Orangutans spend their lives in the trees, even building a nest to sleep in each night, high in the forest canopy. Deforestation is the greatest threat to their survival because it destroys their home. As well as thousands of species of animals and plants, more than four million people in Sumatra rely on the existence and preservation of the Leuser forests for crucial ecological services, such as climate regulation and flood control. Tearing down forests for farmlands destroys all manner of natural balances and is one of the biggest drivers of climate change, a danger which affects us all.
All the species that share the rainforest have a part to play in the health of the ecosystem, but orangutans are sometimes referred to as ‘gardeners of the forest’. They eat hundreds of different types of fruit, and spread the seeds throughout the forest in their dung. They also make a new nest to sleep in every evening, breaking branches and allowing light through the thick canopy onto the forest floor, helping young plants to thrive and grow.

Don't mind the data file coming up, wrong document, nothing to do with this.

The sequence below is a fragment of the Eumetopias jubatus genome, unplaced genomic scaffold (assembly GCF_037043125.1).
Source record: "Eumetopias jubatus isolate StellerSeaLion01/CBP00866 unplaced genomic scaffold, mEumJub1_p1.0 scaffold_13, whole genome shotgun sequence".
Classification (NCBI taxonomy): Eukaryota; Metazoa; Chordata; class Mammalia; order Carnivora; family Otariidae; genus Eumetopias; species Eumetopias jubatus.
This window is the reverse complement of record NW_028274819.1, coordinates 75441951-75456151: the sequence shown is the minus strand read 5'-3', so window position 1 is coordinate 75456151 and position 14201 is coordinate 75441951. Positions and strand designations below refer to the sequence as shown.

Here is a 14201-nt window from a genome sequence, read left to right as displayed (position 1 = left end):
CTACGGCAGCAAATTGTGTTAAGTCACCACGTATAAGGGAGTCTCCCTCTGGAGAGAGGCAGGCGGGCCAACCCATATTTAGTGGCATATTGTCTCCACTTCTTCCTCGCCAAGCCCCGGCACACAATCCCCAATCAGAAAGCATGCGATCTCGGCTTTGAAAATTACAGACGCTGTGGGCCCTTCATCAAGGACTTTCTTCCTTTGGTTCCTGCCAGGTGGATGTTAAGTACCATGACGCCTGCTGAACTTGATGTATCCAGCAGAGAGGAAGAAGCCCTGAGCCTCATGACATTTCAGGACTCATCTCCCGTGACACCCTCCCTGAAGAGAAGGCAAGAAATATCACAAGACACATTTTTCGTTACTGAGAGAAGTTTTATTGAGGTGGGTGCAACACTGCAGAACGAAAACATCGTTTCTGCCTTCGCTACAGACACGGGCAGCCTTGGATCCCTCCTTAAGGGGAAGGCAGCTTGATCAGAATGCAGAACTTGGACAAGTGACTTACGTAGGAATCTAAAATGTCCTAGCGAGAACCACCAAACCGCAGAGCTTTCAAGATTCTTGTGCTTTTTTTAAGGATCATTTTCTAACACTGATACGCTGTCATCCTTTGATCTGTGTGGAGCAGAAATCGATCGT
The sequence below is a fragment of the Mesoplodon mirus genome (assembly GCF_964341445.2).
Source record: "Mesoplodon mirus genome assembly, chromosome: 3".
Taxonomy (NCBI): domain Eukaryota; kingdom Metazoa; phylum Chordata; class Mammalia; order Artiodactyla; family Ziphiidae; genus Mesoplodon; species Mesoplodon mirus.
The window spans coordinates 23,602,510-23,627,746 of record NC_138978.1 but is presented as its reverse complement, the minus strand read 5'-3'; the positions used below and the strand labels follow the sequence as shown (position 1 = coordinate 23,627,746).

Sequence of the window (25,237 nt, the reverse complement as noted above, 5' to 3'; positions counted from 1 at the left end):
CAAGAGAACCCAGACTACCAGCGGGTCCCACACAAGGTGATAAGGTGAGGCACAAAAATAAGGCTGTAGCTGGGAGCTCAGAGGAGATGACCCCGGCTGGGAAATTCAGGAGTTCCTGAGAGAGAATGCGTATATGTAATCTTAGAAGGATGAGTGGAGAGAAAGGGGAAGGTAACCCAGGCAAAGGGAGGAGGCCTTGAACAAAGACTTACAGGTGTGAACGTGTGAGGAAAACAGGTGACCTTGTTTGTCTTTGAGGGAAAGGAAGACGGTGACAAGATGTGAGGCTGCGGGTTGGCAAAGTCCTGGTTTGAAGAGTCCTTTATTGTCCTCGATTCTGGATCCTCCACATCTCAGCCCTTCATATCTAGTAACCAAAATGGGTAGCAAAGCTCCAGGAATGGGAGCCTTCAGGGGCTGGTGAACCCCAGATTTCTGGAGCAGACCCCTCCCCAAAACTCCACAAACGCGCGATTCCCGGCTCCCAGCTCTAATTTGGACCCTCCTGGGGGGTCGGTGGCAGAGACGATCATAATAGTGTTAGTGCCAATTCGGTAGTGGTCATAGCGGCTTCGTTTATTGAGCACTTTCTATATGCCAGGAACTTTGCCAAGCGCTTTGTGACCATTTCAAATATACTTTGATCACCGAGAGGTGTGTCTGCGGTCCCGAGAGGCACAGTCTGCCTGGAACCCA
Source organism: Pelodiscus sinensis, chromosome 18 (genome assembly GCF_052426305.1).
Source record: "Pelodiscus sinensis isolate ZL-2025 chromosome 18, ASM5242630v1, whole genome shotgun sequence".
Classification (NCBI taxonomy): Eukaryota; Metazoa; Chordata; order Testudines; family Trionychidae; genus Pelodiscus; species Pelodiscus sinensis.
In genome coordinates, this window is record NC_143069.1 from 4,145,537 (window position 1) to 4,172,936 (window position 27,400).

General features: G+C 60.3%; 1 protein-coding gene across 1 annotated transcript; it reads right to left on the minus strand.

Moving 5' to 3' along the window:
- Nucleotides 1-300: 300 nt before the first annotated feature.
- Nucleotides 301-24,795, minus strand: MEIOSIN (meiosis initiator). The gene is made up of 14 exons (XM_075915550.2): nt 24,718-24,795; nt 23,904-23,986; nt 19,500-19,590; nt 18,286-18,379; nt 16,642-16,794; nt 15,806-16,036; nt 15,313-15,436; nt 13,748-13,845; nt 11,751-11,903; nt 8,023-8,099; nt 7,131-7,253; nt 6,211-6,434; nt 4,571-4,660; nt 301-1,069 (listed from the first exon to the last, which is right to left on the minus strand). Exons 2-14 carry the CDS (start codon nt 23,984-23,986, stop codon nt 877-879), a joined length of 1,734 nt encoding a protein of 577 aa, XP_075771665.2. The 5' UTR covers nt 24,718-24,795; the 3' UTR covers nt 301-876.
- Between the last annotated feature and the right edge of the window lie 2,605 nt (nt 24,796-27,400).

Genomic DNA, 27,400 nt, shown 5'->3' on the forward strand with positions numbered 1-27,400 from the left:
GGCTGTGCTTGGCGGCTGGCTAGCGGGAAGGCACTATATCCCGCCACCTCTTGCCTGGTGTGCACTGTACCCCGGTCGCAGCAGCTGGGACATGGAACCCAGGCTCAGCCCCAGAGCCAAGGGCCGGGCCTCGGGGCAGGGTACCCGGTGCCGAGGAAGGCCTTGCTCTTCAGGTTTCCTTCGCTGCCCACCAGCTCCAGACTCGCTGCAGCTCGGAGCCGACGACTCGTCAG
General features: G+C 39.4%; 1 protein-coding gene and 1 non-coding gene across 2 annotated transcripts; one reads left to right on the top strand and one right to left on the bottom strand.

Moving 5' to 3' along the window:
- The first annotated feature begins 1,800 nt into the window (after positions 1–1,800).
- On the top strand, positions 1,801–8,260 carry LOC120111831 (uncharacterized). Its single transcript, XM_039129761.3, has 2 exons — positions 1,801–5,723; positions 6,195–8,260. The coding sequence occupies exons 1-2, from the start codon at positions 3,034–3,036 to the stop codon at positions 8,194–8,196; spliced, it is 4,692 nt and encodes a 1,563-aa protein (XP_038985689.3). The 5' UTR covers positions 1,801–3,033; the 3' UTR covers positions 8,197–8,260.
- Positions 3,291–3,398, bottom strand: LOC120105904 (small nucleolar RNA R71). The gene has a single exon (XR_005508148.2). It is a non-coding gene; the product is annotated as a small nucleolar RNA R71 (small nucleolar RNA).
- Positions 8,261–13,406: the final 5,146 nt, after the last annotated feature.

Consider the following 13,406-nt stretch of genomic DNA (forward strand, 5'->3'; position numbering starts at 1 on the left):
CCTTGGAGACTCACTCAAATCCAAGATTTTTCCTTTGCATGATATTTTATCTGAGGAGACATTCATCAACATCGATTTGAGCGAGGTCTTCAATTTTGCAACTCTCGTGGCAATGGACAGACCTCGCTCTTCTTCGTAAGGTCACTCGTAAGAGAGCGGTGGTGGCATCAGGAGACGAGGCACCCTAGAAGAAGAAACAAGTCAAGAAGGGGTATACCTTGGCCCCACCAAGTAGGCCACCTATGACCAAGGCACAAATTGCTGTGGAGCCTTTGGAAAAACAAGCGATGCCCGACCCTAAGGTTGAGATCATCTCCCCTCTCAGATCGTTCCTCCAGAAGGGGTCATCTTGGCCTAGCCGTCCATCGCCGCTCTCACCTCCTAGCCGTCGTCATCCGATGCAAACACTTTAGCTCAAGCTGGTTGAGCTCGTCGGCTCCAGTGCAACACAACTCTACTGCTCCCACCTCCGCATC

Our tree planting projects offer local people in Sumatra a way of supporting their families whilst preserving and restoring the rainforest. In one area, when the rainforest was replaced with an oil palm plantation the rivers and wells dried up, and the villagers’ crops failed. The detrimental effects of deforestation are clear, but strong roots in the community are absolutely essential for this work to succeed, and the groups we work with have become the guardians of the forests, protecting the area from future encroachment.